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  • Marriage Equality, Love is the Law – Interview

    Marriage Equality has become the law in Minnesota, effective Aug 1st, 2013!  The Pagan community has long been inclusive of the couples and members of the LGBT communities. This law has an immediate effect regarding how many couples can lead their daily lives.  They can plan a legal commitment and create all the documentation for health care, end of life care, inheritance, and all the other financial benefits married couple have enjoyed.  They may feel empowered to disclose their minority faith as Pagans.

    The day of statements from senators prior to their vote Monday indicates discrimination is still very much alive, and active in Minnesota. While many Senators offered vigorous support, a few indicated, as politely as they could, that their religious connection to the word and concept of marriage prevented them from supporting the law. This law however paves the way for an increase of awareness, and ultimately compassion and tolerance within our society for same sex couples, and for a broader range of spirituality that  historically already embraced same sex unions.

    The I-35 bridge lit up to celebrate the passage of marriage equality legislation in Minnesota ( photo: City of Minneapolis/Facebook)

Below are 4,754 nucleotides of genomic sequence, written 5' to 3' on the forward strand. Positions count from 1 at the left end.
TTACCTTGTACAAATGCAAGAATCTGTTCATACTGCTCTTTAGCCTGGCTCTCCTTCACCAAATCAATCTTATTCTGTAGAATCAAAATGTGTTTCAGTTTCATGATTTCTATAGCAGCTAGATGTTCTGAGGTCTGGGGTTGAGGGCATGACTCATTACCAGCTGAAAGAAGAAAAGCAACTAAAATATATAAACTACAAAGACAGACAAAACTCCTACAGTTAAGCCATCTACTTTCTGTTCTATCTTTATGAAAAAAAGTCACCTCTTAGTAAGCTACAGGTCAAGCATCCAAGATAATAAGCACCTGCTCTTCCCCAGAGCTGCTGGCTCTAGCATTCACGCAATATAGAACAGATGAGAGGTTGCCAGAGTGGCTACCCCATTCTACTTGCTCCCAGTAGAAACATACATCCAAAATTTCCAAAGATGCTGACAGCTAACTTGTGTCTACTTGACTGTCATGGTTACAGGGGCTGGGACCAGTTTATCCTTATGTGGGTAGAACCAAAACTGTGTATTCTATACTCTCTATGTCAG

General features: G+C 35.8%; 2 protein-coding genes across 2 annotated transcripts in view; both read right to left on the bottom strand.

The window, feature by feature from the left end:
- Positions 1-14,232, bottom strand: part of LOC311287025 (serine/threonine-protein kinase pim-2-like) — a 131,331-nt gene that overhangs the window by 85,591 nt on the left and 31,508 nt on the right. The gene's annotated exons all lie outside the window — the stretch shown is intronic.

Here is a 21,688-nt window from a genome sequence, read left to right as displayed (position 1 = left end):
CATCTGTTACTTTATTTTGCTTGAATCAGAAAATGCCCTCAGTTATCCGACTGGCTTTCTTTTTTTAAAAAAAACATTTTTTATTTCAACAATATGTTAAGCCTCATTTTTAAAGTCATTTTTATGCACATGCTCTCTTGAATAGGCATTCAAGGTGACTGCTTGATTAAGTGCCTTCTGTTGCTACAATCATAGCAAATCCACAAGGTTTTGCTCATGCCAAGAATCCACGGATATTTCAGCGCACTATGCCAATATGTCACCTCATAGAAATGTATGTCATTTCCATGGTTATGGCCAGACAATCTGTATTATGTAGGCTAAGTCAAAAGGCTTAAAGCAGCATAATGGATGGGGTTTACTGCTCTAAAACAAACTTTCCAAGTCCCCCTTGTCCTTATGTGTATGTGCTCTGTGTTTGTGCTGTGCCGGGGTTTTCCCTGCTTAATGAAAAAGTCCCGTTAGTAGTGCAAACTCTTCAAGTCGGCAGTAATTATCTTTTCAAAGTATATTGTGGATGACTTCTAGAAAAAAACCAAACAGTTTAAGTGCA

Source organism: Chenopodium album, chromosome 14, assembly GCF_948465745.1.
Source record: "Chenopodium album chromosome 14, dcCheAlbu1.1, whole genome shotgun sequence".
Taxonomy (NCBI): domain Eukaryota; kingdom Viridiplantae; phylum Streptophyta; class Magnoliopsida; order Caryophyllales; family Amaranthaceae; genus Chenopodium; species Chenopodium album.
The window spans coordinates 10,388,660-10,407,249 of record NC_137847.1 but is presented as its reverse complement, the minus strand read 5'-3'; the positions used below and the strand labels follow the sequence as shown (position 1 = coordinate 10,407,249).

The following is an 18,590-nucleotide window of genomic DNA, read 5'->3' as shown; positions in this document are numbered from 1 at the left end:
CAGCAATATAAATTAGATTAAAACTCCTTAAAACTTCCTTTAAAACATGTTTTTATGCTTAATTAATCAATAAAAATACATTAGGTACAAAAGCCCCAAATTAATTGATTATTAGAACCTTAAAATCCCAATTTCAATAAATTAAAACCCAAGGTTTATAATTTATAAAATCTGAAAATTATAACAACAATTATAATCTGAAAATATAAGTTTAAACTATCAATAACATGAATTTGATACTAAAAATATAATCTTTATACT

I asked a Pagan, Jay Linnell,  who has been a marriage equality activist within our community and at state government how he felt about the new law. It clearly is a powerful victory for Pagans:

    Two years ago, I stood outside the doors of our state House of Representatives in a vigil of hope. Our legislators had gathered to proclaim the uniformity of Minnesota’s religious and social character and to put forth a Constitutional Amendment preventing any legal acceptance of family contracts beyond one man, and one woman. This was not new, as 30 states had done this before us; but I was hurt and saddened that my state, my community, might make such a statement to me as a bisexual man and as clergy.I am married to a woman I love quite dearly. While our marriage has had its moments of pain and sorrow, even at those moments I look back on the day we were married, when our priest and priestess looked us in the eyes and shared with us a commitment before the gods to honor our love and build a life upon trust, care, and hope shared as partners. Nothing in my life can parallel the joy of that moment – our religious community, our families, and the representatives of our state looked upon us and celebrated our choice to begin a walk as family.

    Jay Linnell as the Minnesota House began debate last week.

    Jay Linnell as the Minnesota House began debate last week.